1/21/03 Trial Update Print
Jeremy John and Charity Ryerson appeared in US District Court today before Judge Clay Lands. The two were charged with “trespass” and “destruction of government property” for their action in November 2002. They cut through a padlock in order to open a pedestrian gate in the fence, and then crossed onto Ft. Benning, site of the SOA/WHISC.

Andy Olive and Rachel Shively had been scheduled for court today, but their charges were deferred for a year. If they do not get arrested within that time, the charges will be dropped.

Jeremy and Charity were originally facing up to 18 months in federal prison and a $100,000 fine, since they were charged with both criminal trespass and destruction of government property. They changed their initial plea of “not guilty” to “guilty” in a plea bargain agreement in which the criminal trespass charge was dropped. They now face a year in prison and the $100,000 fine. Their sentencing was postponed pending a pre-sentencing investigation.

(Forty-three more defendants will begin trial on Monday, January 27th, and 35 defendants will start trial on Monday, February 10th.)

A news conference was held following Charity and Jeremy’s court appearance. Bill Quigley, a lawyer from Loyola Law School in Louisiana who is representing many of the defendants; Gail Taylor, SOA Watch legislative director; Eloy Garcia, a Maryknoll lay missioner and defendant (trial 1/27); Marie Salupo, a Maryknoll missioner and defendant (trial 1/27); and Charity and Jeremy all spoke at the conference. Following are excerpts from Eloy, Charity, Jeremy and Marie’s statements.

Eloy Garcia:

“It is documented that the school trains soldiers who in effect become terrorists who oppress and terrorize their own civilian populations throughout the world in order to protect the interest of American multinational corporations and the local elites who do their bidding. Amnesty International recently released a report on the “Human Rights Dimensions of US training of foreign Military and Police Forces.” This document reviews the record of US training in countries such as Colombia, Indonesia and Rwanda where military forces have committed serious human rights violations and documents the secrecy and lack of oversight around US foreign military and police training. The document also states that the SOA name change does not absolve the US government for past human rights violations perpetuated by the SOA.

“We also need to bring to the public’s attention that SOA/WHISC at Ft. Benning is one part of a vast training network, which promotes terrorist acts against civilian populations under the moniker of Low Intensity Conflict/ Counter Insurgency. At this time the US trains at least 100,000 foreign police and soldiers from more than 150 countries each year. Approximately 275 known US military schools and installations provide training to foreign soldiers and the US trains many more soldiers in their own nations, but exact numbers are classified.

“If President Bush is serious about the war on terrorism the issue of US military involvement in the training of soldiers who commit terrorist acts against their own civilian populations in Latin America, Africa, and Asia must be addressed, and we will continue our actions until there is an end to the killing and oppression.”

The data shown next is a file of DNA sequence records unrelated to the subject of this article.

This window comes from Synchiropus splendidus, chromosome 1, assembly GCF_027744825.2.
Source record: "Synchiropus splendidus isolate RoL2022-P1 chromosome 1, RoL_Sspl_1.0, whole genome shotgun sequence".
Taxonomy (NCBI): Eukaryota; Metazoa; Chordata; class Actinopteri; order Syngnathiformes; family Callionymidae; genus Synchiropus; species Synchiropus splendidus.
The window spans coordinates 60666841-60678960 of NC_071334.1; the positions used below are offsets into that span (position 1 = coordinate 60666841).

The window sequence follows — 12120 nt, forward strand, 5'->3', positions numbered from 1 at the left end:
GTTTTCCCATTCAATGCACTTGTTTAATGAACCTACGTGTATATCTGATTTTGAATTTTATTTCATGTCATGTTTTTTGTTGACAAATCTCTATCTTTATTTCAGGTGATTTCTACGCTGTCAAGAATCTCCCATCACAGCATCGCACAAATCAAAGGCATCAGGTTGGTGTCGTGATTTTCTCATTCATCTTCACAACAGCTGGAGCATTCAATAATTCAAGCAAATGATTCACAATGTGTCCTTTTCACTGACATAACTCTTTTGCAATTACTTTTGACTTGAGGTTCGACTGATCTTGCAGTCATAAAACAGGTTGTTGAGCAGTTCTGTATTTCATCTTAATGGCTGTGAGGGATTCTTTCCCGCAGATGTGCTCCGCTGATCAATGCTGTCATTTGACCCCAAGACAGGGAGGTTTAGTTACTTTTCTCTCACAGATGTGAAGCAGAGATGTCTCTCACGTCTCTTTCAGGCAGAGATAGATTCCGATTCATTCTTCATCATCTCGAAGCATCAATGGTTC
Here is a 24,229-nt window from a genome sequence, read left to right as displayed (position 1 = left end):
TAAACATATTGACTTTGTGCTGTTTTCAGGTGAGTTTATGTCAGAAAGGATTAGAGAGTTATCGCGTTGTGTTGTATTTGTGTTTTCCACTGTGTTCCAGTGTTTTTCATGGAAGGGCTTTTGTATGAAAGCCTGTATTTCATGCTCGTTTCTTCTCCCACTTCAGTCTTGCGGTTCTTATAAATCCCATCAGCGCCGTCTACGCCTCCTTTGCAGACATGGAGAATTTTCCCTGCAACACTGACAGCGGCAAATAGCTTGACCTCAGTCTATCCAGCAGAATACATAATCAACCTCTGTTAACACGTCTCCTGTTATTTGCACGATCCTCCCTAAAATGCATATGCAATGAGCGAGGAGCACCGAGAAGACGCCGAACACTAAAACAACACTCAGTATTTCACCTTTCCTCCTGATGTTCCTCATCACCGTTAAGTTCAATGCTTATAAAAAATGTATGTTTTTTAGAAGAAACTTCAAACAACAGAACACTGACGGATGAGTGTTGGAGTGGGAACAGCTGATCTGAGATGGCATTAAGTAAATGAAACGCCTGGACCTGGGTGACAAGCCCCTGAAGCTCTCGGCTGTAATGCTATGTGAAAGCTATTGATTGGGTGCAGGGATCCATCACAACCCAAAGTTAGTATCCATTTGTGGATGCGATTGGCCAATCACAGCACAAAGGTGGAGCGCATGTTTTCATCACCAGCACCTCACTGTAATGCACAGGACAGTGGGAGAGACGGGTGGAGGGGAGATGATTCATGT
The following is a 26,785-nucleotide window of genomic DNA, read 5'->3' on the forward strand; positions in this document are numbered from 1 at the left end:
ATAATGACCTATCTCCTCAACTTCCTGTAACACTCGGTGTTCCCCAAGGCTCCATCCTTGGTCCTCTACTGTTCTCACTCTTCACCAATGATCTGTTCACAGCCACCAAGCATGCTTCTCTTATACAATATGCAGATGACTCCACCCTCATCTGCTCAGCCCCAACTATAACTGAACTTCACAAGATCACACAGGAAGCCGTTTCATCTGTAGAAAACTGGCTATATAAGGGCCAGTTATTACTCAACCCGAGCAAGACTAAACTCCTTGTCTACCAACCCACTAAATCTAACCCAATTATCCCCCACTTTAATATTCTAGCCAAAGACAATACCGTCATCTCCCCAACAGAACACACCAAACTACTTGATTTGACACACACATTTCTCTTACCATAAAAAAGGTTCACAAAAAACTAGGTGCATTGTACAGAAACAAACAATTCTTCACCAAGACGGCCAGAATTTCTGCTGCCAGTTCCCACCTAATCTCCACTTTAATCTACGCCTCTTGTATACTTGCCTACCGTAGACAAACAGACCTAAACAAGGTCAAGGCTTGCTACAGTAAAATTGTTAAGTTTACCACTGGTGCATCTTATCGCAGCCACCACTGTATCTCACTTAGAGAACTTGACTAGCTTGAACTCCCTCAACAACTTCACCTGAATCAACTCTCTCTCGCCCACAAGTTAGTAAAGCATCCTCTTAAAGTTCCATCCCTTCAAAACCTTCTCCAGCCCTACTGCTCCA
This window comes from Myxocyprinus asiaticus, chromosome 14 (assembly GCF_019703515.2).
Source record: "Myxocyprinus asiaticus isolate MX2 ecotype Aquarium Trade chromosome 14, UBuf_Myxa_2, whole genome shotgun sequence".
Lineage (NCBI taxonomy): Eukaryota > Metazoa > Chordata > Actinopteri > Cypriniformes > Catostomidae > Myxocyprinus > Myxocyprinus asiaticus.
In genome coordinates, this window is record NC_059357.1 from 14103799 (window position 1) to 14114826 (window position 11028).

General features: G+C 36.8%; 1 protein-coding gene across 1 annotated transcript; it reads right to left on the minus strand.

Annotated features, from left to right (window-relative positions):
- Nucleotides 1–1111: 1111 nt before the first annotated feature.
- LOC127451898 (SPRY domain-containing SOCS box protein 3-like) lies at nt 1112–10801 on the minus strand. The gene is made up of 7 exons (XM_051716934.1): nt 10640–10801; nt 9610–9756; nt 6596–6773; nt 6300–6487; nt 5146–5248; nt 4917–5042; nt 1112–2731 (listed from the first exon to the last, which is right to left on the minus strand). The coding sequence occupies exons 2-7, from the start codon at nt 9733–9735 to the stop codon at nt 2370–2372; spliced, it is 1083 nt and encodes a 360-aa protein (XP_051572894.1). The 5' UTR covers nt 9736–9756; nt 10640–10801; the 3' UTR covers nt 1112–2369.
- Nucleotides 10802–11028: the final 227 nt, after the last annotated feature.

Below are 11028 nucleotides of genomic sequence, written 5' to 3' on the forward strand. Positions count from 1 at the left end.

Charity Ryerson:

“Our acts of civil disobedience focused on the SOA/WHISC as a prime example of US funded human rights abuses and as a vehicle for the economic oppression of developing nations. This economic oppression can be seen most clearly through our support of the sweatshop system, our greed for cheap oil, and the debt burden we impose on struggling countries. US trained troops are used against labor by putting down strikes and violently opposing unions. The same countries that are crippled by low wages also feel the devastating effects of World Bank and IMF policies, which take advantage of desperation. These economic policies require very high military involvement to prevent uprisings. In order to feed its already outrageous demand for oil, in Columbia, US trained troops are protecting an Occidental Petroleum oil pipeline. The US has been using the drug war in Columbia as a false pretext to protect corporate interests. Just as they attempted to overthrow a democratically elected president in Venezuela recently, the SOA/WHISC is interfering with the democratic process of many Latin American countries and systematically perpetuating a system of economic injustice.


Jeremy John:

“Our aim is to put the SOA/WHISC on trial. When we take the SOA to trial before an international tribunal and the teachers and students are found guilty, the US will realize the sacrifice that the SOA defendants have made, holding the government accountable for the actions of the US military against people of other nations. All people, no matter what country they owe allegiance to, still have rights as a citizen of the international community. And nobody deserves to be tortured or executed even if they are working for civil rights in a military dictatorship.

“But this information about international law is not being allowed into the courtroom. How is justice to be served when the main facts are not even allowed to be discussed, when defendants are silenced and relevant information is excluded? This is not in the spirit of democracy.


Marie Salupo:

“As a U.S. citizen and a catholic I have a moral obligation and responsibility to speak the truth, to hold my homeland accountable for its actions, which I see as contradictory to the ideals of democracy and justice, and contradictory to my faith.

“People around the country and the world are rising up and will not be silenced, not even by prison walls because they are listening their deepest conscience, a voice that says that war, military aid, and training of foreign militaries who suppress their own people are not the answer.”